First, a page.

A wall of grass?
In general, I think tolerance is a good thing. I try to be a tolerant person.
There are some things that test my tolerance. One is people who set one group of Americans against another — people who divide Americans.
The recent letter supporting construction of the Atlantic Coast Pipeline (ACP) is a prime example. The author wants us to believe that a small group of misguided souls is working against the public interest to block pipeline construction. We are told that these bad people want to deprive us of jobs and money.
That’s not nice. And it’s not true. There are perfectly respectable arguments on both sides of the issue. The main difference is that the folks who support the pipeline often have something to gain by having it built. Pipeline opponents have nothing to gain whether it is built or not.
The only people who will benefit from the finished pipeline are corporations and billionaires who have no connection to Pocahontas County. Corporate interest and public interest are not, and never have been, the same thing. What’s good for out-of-state corporations seldom helps, and often hurts, us here at home.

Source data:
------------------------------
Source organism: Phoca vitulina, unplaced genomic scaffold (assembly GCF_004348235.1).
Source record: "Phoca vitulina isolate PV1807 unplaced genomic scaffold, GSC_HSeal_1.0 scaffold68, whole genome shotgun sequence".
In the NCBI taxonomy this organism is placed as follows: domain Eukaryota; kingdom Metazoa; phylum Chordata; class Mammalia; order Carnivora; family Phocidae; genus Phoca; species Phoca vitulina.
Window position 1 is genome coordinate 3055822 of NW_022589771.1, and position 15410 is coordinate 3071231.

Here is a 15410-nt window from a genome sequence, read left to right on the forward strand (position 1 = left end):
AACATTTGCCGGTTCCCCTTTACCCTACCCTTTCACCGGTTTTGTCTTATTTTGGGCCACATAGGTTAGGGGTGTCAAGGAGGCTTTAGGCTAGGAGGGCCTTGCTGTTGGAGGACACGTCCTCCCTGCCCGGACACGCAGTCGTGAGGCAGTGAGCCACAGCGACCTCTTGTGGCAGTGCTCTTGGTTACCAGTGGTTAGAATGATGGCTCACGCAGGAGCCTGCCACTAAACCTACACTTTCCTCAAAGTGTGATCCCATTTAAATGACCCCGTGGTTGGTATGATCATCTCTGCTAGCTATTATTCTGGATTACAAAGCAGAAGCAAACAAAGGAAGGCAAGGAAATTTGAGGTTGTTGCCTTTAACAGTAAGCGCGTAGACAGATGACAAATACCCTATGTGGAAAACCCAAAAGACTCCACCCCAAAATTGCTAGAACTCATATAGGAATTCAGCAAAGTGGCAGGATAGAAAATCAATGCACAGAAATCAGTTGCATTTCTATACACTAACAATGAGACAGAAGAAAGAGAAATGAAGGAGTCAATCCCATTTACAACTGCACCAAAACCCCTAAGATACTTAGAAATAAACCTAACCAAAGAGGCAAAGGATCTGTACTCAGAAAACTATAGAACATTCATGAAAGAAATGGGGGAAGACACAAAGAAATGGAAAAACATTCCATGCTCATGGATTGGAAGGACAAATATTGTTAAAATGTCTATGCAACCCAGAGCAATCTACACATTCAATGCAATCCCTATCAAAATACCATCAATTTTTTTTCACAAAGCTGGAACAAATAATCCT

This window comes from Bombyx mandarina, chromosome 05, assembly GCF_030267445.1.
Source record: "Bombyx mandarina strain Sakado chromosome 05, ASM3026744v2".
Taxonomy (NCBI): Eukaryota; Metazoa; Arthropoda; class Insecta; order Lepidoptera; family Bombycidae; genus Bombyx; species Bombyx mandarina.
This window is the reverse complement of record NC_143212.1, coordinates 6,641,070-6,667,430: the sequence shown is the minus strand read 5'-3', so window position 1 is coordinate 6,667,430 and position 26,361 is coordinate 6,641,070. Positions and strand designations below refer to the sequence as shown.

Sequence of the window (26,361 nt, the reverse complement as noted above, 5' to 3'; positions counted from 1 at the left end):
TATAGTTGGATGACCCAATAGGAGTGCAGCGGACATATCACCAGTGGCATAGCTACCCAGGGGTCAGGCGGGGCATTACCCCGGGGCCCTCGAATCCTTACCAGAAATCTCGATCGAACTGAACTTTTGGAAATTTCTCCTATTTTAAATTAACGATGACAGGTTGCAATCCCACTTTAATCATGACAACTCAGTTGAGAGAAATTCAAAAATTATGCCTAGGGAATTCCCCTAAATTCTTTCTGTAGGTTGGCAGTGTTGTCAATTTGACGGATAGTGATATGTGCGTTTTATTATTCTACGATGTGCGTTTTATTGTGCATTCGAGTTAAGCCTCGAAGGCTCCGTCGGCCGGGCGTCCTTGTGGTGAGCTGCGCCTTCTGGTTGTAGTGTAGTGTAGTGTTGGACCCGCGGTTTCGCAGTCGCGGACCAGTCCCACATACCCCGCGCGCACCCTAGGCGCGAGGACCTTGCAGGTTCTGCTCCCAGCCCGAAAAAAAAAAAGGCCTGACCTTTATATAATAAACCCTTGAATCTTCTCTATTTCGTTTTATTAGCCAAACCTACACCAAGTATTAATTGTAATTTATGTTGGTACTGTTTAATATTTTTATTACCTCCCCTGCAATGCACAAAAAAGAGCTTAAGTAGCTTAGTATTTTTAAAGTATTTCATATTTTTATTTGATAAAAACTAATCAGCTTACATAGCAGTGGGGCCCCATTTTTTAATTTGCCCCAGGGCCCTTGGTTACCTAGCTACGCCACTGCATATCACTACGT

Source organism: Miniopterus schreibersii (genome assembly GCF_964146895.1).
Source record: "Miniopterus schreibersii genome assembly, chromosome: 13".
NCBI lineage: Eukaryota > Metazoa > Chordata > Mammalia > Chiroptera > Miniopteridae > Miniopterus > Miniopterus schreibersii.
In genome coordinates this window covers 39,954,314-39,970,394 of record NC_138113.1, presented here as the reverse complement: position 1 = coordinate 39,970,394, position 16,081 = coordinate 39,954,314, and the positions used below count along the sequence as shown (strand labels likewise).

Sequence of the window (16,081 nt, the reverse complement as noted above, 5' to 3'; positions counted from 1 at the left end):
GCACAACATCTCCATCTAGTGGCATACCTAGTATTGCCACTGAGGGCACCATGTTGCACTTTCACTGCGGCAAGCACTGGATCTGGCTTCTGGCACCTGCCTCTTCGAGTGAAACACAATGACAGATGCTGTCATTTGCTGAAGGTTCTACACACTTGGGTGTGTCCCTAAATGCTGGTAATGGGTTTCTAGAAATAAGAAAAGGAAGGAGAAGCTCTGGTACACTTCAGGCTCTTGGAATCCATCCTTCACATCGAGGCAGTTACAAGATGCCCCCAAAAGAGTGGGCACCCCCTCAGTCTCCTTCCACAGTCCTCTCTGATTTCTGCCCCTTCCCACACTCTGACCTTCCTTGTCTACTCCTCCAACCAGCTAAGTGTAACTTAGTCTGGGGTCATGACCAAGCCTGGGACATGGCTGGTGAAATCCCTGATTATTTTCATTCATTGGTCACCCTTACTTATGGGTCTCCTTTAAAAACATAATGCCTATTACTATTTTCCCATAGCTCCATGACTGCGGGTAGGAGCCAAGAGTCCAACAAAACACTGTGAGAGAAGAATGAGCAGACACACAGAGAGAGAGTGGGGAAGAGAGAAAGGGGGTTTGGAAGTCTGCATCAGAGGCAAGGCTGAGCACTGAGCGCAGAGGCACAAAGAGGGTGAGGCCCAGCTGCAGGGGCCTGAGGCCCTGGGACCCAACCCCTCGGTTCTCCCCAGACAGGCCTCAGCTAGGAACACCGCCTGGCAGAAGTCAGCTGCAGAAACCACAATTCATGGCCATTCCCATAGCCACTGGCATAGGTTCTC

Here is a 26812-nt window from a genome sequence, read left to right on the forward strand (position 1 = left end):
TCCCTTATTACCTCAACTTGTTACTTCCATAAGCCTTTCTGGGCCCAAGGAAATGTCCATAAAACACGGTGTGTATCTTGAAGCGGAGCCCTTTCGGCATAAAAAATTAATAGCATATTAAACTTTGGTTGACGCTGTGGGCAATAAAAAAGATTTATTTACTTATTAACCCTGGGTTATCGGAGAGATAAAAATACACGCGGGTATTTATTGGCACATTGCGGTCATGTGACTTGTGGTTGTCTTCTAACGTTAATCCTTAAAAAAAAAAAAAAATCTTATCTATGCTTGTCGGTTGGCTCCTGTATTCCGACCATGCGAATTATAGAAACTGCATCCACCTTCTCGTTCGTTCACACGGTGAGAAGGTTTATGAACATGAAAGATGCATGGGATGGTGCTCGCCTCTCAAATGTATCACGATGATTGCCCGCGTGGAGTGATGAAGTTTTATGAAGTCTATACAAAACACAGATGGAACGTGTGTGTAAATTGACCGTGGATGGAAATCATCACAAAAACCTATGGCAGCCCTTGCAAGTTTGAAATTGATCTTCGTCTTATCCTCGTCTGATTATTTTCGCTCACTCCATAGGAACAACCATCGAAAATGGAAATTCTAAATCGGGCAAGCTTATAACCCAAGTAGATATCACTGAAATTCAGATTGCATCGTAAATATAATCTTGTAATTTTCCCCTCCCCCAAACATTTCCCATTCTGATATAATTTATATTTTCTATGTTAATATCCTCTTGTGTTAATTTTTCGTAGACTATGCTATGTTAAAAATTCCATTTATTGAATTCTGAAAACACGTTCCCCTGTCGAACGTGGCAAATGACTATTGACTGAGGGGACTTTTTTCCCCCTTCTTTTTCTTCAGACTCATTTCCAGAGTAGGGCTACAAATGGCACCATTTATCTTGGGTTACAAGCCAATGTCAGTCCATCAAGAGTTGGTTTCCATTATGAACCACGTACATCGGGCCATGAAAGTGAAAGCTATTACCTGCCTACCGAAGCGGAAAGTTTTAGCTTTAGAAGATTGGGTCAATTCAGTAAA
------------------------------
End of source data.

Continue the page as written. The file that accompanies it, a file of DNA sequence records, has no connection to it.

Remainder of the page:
The pipeline is no exception.
One good reason to oppose the pipeline is that it offers Pocahontas County next to nothing.
We get no gas from the pipeline. We get no industry. We get no long-term jobs. Any tax revenue we get will be decided behind closed doors in Charles-ton. Does anyone think those folks have our interests at heart?
Pipeline supporters say the ACP will be a great economic boon. How? Not one home in this county will be kept warm by gas from the pipeline. And, if the pipeline is built, not one job in this county will depend on the gas flowing through the ACP. Not one.
Why should the good people of this county support a project that does us no good?
The main thing that Pocahontas County will get from the pipeline is a scar as wide as a football field across its middle. A scar which, pipeline designers claim, will disappear safely under a scattering of grass seed.
Grass seed? They must be kidding. I’ve personally dumped countless tons of chert and limestone on my driveway. I packed it down with a dozer. It washed out.
It’s fantasy to think that a little grass seed will stabilize a mountainside.
I’m all for economic development in this county. But I’m not interested in any project which will only benefit a handful of billionaires. Why should this county clear the way so that someone in New York can buy another private jet?
On economic development issues, let’s put Pocahontas County first.
Kudos to Michael Holstine for his letter in the December 27 edition of The Pocahontas Times. Thank you for speaking out for the silent majority.